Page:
Positive EFSA claim evaluation on chicory oligofructose

05 May 2014

Positive EFSA claim evaluation on chicory oligofructose

The positive evaluation based on new research on chicory oligofructose to lower blood glucose response may lead to health claim approval

Following a collaboration between BENEO, Cosucra and Sensus, a dossier for an EU Art 13.5 claim was filed that contains new data to show the link between oligofructose and improved blood glucose response after intake.

The dossier submitted to EFSA was based on several studies* including newly developed science, and shows that oligofructose has a significant part to play in the area of glycaemic control. The application targeted an EU Art 13.5 claim on the contribution of oligofructose to a reduction of postprandial blood glucose response. EFSA’s positive evaluation allows the approval by the Commission, the Member States and the European Parliament within the health claim procedure. This opens the way for new food and drink applications benefitting the industry as well as consumers.

This proprietary new research from BENEO, Cosucra and Sensus has shown the positive impact on blood glucose response when a proportion of the sugars in a product is replaced by the prebiotic fibre oligofructose that is derived from chicory. The new oligofructose data demonstrate a significantly lower blood glucose response with only 20% replacement. The conditions of use proposed in the evaluation refer to the “reduced sugars” claim as published in the annex of Regulation (EC) No 1924/2006, i.e. a 30% replacement.

A second dossier focusing on chicory inulin and also including additional newly developed scientific research was ready for submission at the moment when EFSA’s opinion on chicory oligofructose was published. As EFSA broadened the scope to non-digestible carbohydrates when evaluating the oligofructose dossier, chicory inulin is included and benefits de facto from this evaluation.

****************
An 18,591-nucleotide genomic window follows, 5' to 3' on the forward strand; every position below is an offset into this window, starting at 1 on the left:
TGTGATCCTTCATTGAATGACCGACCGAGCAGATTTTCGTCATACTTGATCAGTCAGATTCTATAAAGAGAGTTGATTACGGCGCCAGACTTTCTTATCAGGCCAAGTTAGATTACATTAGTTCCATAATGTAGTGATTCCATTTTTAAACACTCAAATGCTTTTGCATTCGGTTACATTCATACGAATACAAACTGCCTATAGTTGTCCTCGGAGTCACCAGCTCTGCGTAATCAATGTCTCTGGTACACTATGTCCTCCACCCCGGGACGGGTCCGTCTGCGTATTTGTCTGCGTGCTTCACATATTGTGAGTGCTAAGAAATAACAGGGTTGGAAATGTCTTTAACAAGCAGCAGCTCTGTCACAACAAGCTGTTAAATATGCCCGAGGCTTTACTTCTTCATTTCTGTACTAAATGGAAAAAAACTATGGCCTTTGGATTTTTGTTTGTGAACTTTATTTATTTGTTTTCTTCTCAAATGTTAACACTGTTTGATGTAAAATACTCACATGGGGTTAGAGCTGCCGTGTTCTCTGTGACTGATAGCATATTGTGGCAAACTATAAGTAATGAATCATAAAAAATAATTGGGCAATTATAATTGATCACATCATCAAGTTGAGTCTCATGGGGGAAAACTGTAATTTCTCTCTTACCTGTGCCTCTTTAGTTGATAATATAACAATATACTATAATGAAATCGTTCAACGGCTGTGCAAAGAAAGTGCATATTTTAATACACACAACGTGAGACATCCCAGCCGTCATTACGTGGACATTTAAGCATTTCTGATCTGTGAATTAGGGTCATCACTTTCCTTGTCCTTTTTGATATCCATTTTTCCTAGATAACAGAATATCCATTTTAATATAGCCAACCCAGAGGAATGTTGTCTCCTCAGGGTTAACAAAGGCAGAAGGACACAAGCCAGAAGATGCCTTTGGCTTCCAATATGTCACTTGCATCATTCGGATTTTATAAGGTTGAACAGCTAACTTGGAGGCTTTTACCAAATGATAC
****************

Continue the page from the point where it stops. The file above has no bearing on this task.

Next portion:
With increasing challenges placed on society by diet related diseases such as obesity, overweight, impaired glucose tolerance and diabetes, there is increased emphasis on food and drink producers supporting the development of new, lower glycaemic response products. According to a spokesperson of the companies that invested in the research, “this approach is in line with the thinking of the nutritional advisors to expand consumers’ choice for healthy products. The research has provided additional physiological evidence why oligofructose is a very suitable sugar replacer and therefore represents new opportunities for the food industry to meet consumers’ demand for more low glycaemic and tasty products”.

* Studies are partly claimed as proprietary and/or confidential.

Oligofructose derived from chicory is not digested in the human digestive system; this means that its building blocks are not released into the blood stream as opposed to sugar for example, whose glucose and fructose are released into the blood stream. Moreover, oligofructose can be used to replace sugar in a range of food products and by doing so, the glycaemic response of the food product is lowered. So, sugar with its glycaemic response is replaced by a dietary fiber without a glycaemic response.



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